One study found that factors which determined five-year prognosis after a first episode of psychosis included Global Assessment of Functioning (GAF) score during the year before first admission, education level, actual GAF score at first admission, gender and social network.[20]Another found that 20% of patients were in symptomatic and functional remission within two years.[21]A further study confirmed the importance of education to develop insight as a factor linked to improved prognosis.[22]

Psychosis appears to deteriorate rapidly in the early stages before reaching a level of stability. Any effective early intervention is therefore likely to improve the long-term prognosis.[23]

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Further reading and references

  1. Bernal-Pacheco O, Limotai N, Go CL, et al; Nonmotor manifestations in Parkinson disease. Neurologist. 2012 Jan18(1):1-16.

  2. GP Guidance: Emerging Psychosis & Young People - What You Need to Know; Forum for Mental Health in Primary Care

  3. Cheng F, Kirkbride JB, Lennox BR, et al; Administrative incidence of psychosis assessed in an early intervention service in England: first epidemiological evidence from a diverse, rural and urban setting. Psychol Med. 2011 May41(5):949-58. Epub 2010 Dec 23.

  4. Kirkbride JB, Stubbins C, Jones PB; Psychosis incidence through the prism of early intervention services. Br J Psychiatry. 2011 Dec 22.

  5. Zammit S, Lewis G, Rasbash J, et al; Individuals, schools, and neighborhood: a multilevel longitudinal study of of variation in incidence of psychotic disorders. Arch Gen Psychiatry. 2010 Sep67(9):914-22.

  6. Pinkerton JV, Guico-Pabia CJ, Taylor HS; Menstrual cycle-related exacerbation of disease. Am J Obstet Gynecol. 2010 Mar202(3):221-31.

  7. Reininghaus U, Craig TK, Fisher HL, et al; Ethnic identity, perceptions of disadvantage, and psychosis: findings from the ÆSOP study. Schizophr Res. 2010 Dec124(1-3):43-8. Epub 2010 Sep 19.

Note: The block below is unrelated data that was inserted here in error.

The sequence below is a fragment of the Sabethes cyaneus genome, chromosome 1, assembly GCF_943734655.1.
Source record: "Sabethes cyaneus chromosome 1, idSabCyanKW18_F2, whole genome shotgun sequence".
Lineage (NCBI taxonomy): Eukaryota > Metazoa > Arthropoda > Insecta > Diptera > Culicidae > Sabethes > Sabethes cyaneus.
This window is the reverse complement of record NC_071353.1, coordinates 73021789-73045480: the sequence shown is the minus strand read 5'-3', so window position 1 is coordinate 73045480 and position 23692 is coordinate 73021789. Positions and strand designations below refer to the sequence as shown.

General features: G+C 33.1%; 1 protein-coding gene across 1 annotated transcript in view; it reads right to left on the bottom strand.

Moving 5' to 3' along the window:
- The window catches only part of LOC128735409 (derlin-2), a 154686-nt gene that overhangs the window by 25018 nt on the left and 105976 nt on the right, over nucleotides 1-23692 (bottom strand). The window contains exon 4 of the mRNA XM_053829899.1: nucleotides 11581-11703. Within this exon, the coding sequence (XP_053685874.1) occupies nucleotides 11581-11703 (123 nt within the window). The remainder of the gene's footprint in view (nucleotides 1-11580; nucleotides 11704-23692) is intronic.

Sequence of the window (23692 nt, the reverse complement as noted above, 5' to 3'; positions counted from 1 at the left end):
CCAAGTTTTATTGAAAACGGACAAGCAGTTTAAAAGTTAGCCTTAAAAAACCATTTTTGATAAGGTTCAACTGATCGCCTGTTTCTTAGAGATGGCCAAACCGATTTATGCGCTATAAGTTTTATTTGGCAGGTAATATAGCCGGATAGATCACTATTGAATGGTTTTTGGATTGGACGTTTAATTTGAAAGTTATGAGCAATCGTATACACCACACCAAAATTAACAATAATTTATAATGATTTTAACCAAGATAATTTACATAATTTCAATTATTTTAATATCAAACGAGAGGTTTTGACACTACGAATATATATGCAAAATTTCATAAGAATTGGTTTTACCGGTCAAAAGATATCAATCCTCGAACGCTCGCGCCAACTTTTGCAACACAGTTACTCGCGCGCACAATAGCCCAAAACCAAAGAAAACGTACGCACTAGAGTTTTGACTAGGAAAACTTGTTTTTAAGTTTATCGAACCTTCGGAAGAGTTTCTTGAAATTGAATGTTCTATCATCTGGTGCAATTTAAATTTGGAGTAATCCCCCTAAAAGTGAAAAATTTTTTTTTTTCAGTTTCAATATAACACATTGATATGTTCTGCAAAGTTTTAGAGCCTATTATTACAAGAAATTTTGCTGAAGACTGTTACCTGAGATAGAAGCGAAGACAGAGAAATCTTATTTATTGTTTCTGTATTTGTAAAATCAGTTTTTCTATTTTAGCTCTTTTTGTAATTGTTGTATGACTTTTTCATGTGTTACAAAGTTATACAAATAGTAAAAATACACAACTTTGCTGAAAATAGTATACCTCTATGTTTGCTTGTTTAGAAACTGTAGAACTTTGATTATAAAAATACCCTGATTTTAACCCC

8. Ratnayake T; When Should a GP Refer Patients with Psychosis to Secondary Care? Cutting Edge Psychiatry in Practice, 2011

  9. Koivisto H, Hietala J, Anttila P, et al; Long-term ethanol consumption and macrocytosis: diagnostic and pathogenic implications. J Lab Clin Med. 2006 Apr147(4):191-6.

  10. Friedrich F, Geusau A, Greisenegger S, et al; Manifest psychosis in neurosyphilis. Gen Hosp Psychiatry. 2009 Jul-Aug31(4):379-81. doi: 10.1016/j.genhosppsych.2008.09.010. Epub 2008 Oct 9.

  11. Psychosis with coexisting substance misuse; NICE Clinical Guideline (March 2011)

  12. Strahl B, Cheung YK, Stuckey SL; Diagnostic yield of computed tomography of the brain in first episode psychosis. J Med Imaging Radiat Oncol. 2010 Oct54(5):431-4. doi:

  13. Buckley PE, Evans D; First-episode schizophrenia. A window of opportunity for optimizing care and outcomes. Postgrad Med. 2006 SepSpec No:5-19.

  14. Onwumere J, Bebbington P, Kuipers E; Family interventions in early psychosis: specificity and effectiveness. Epidemiol Psychiatr Sci. 2011 Jun20(2):113-9.

  15. Barrowclough C; Issues in the dissemination of family intervention for psychosis. World Psychiatry. 2003 Feb2(1):31-2.

  16. Coid J, Ullrich S; Prisoners with psychosis in England and Wales: diversion to psychiatric inpatient services? Int J Law Psychiatry. 2011 Mar-Apr34(2):99-108. Epub 2011 Apr 5.

  17. Service user experience in adult mental health: improving the experience of care for people using adult NHS mental health services; NICE Clinical Guideline (December 2011)

  18. Psychosis and schizophrenia in adults: treatment and management; NICE Clinical Guideline (Feb 2014)

  19. Dutta R, Murray RM, Allardyce J, et al; Early risk factors for suicide in an epidemiological first episode psychosis cohort. Schizophr Res. 2011 Mar126(1-3):11-9. Epub 2010 Dec 23.

  20. Flyckt L, Mattsson M, Edman G, et al; Predicting 5-year outcome in first-episode psychosis: construction of a prognostic rating scale. J Clin Psychiatry. 2006 Jun67(6):916-24.

  21. Wunderink L, Sytema S, Nienhuis FJ, et al; Clinical Recovery in First-Episode Psychosis. Schizophr Bull. 2009 Mar35(2):362-369. Epub 2008 Nov 5.

  22. Segarra R, Ojeda N, Pena J, et al; Longitudinal changes of insight in first episode psychosis and its relation to clinical symptoms, treatment adherence and global functioning: one-year follow-up from the Eiffel study. Eur Psychiatry. 2012 Jan27(1):43-9. Epub 2010 Sep 1.

  23. Alvarez-Jimenez M, Gleeson JF, Henry LP, et al; Road to full recovery: longitudinal relationship between symptomatic remission and psychosocial recovery in first-episode psychosis over 7.5 years. Psychol Med. 2011 Aug 19:1-12.